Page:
Defense of religion, state mix was unfounded |

Defense of religion, state mix was unfounded

Jeffrey S. RyanBreckenridge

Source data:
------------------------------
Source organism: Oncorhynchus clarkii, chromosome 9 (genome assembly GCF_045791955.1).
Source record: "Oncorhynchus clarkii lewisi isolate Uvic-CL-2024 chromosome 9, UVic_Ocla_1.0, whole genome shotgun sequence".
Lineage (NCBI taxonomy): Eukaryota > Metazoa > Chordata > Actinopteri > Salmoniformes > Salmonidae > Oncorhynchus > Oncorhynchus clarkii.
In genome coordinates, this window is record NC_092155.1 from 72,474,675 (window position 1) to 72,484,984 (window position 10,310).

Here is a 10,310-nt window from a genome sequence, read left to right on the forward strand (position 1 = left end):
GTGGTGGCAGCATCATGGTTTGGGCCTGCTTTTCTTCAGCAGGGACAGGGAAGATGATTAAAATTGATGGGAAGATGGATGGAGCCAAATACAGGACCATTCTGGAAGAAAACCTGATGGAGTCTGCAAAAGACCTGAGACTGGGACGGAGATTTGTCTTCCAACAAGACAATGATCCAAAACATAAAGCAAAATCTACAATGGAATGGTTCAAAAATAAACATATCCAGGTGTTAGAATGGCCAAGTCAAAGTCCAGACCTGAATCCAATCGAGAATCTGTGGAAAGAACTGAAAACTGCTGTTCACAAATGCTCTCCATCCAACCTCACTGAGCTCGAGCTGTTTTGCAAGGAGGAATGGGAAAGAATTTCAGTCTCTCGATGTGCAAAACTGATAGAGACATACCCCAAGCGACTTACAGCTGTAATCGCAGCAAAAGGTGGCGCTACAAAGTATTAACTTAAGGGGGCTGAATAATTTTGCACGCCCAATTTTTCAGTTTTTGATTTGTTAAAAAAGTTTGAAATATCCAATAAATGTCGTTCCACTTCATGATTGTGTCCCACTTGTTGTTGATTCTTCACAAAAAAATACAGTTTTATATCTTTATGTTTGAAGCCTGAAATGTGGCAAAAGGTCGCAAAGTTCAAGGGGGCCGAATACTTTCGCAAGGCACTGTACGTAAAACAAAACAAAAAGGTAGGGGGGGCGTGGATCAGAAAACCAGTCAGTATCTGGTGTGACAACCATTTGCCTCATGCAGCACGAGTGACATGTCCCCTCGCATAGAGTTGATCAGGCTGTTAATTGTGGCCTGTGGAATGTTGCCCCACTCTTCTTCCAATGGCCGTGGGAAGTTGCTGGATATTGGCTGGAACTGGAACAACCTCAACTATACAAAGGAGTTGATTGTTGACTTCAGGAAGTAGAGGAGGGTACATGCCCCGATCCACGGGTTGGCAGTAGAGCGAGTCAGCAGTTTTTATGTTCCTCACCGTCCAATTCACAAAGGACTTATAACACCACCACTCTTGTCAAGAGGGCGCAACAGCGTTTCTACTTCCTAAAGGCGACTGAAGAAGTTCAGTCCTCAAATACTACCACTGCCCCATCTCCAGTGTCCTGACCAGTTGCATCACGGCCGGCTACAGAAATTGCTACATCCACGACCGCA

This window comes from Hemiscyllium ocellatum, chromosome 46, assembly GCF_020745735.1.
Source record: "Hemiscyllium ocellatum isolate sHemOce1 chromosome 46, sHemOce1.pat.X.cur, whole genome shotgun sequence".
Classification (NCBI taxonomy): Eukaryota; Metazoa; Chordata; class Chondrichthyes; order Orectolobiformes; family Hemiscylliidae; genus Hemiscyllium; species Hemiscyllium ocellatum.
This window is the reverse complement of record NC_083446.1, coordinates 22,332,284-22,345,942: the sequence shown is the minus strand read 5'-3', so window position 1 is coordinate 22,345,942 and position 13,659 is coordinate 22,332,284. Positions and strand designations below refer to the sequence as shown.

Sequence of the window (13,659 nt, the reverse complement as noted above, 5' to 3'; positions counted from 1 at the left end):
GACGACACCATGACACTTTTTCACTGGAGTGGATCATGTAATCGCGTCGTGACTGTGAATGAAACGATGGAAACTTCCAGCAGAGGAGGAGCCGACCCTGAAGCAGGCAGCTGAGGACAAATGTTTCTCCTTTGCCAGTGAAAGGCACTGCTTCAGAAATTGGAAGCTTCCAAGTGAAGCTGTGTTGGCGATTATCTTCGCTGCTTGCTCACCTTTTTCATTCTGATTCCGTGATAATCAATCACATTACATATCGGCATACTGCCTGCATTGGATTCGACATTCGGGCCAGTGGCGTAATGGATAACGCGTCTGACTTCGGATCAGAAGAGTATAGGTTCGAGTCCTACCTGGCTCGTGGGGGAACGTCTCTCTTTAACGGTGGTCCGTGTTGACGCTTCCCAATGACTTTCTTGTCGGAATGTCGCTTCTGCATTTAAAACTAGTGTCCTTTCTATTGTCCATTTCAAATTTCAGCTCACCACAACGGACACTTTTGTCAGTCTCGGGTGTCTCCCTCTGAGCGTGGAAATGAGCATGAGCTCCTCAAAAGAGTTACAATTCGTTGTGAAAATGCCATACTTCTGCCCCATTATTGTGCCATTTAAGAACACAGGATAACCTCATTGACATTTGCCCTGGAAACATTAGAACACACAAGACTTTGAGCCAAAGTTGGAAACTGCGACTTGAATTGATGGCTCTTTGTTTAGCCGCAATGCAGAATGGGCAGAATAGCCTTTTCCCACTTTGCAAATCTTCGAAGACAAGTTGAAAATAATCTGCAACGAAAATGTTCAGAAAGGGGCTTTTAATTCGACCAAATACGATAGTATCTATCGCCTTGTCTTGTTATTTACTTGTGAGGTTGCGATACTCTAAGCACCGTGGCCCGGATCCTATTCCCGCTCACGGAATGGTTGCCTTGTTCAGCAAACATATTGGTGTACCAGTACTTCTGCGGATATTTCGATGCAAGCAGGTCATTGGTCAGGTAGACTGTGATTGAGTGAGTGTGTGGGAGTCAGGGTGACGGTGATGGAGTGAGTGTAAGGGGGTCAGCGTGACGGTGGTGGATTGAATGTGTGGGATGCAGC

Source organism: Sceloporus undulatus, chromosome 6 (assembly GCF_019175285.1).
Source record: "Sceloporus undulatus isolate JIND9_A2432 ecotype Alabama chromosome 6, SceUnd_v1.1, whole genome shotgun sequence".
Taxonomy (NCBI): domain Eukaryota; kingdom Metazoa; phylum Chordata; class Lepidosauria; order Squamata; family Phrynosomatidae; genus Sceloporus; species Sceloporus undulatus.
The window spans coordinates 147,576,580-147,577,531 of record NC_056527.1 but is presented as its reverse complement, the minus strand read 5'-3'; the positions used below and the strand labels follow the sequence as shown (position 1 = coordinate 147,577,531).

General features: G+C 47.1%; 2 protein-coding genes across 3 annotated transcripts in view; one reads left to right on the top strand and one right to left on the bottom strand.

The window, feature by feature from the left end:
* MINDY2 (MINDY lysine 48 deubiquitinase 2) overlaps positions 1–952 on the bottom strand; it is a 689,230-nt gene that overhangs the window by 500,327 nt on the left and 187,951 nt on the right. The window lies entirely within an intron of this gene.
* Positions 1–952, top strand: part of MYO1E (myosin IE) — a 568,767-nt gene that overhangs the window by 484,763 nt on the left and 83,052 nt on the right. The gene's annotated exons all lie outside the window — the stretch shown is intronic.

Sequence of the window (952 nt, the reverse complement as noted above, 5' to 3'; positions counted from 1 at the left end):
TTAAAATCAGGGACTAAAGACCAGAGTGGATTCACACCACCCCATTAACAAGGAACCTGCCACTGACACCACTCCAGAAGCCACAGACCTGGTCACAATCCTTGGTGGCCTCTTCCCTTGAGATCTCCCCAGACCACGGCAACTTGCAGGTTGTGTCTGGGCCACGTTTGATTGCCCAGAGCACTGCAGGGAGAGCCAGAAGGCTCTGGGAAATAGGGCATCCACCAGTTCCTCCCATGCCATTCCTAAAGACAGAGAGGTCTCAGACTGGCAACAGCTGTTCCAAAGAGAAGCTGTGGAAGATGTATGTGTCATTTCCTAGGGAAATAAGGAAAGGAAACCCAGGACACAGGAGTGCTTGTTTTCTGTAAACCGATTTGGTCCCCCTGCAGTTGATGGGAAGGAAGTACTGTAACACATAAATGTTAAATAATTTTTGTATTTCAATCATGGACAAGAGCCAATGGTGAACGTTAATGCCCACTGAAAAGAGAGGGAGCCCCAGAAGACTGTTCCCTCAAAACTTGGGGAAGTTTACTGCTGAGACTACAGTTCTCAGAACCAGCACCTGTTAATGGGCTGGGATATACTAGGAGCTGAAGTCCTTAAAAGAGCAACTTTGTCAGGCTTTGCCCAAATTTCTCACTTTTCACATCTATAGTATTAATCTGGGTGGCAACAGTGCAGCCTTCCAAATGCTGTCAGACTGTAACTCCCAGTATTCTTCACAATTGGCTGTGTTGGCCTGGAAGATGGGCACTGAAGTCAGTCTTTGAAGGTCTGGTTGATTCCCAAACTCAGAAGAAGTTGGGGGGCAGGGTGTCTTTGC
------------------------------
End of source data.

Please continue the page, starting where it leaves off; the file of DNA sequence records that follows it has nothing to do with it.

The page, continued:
It seems that some (hopefully few) Christians are bent on rewriting the United States Constitution in order to establish a theocracy. They will never rest until we all accept their position that this is a “Christian Nation,” and was meant to be so by the framers of the constitution.One such theocrat has tried to renew this battle in your paper. Del Sharp (“Religion is embedded in U.S. history,” Daily Mail, Feb. 12) makes a hash of his argument. But I feel compelled to respond, lest anyone unfamiliar with constitutional history fall for Mr. Sharp’s defense.Mr. Sharp believes it a wounding blow to those who disagree with him that the phrase “separation of church and state” does not appear in the constitution. Well, neither does the phrase “Bill of Rights,” but few would argue that the Bill of Rights (the first 10 amendments) therefore doesn’t exist. Mr. Sharp also seems to be oblivious to the writings of the framers, and the positions of perhaps the most influential constitutional delegate, James Madison. Madison, who proposed the first drafts of the Bill of Rights to Congress, believed that it was unconstitutional for the federal government to fund military chaplains. As president, Madison vetoed a proposed congressional land grant to a church. When it was proposed at the original constitutional convention that each session begin with a prayer, the delegates voted the idea down. Purporting to divine the intentions of the framers, which Mr. Sharp seems to think involved the establishment of a “Christian Nation,” Mr. Sharp blithely ignores the fact that the constitution contains no mention of God at all, except to forbid the use of religious tests for holding office. And while Mr. Sharp is correct that the original First Amendment only forbade the establishment of a national religion, he glosses over the fact that Madison intended the amendment to apply to the states as well. Madison lost that argument, but only on the ground that it would infringe on states’ rights, not on the ground that Congress meant the U.S. to be a Christian nation.The “wall of separation” between church and state was coined by Thomas Jefferson. Jefferson was not an author of the Bill of Rights (he was in France at the time), but he did author the Virginia Statute for Religious Freedom, which served as the model for the First Amendment’s separation of church and state proposed by Madison.Mr. Sharp argues by quotation to support his position, and he argues badly. He quotes Patrick Henry, but Henry opposed the constitution. He can hardly be relied on as an authority on its meaning. Worse, Mr. Sharp “quotes” George Washington as saying that “It is impossible to rightly govern the world without God and the Bible.” Pretty impressive stuff, except Washington never said any such thing. It is a false quote that was exposed years ago.The framers consciously created a governing document for a secular nation. Nowhere in the constitution is Christianity even mentioned, much less advocated. The framers well understood the evils of mixing religion and government. Mr. Sharp cannot change that, no matter how much he wishes he could.

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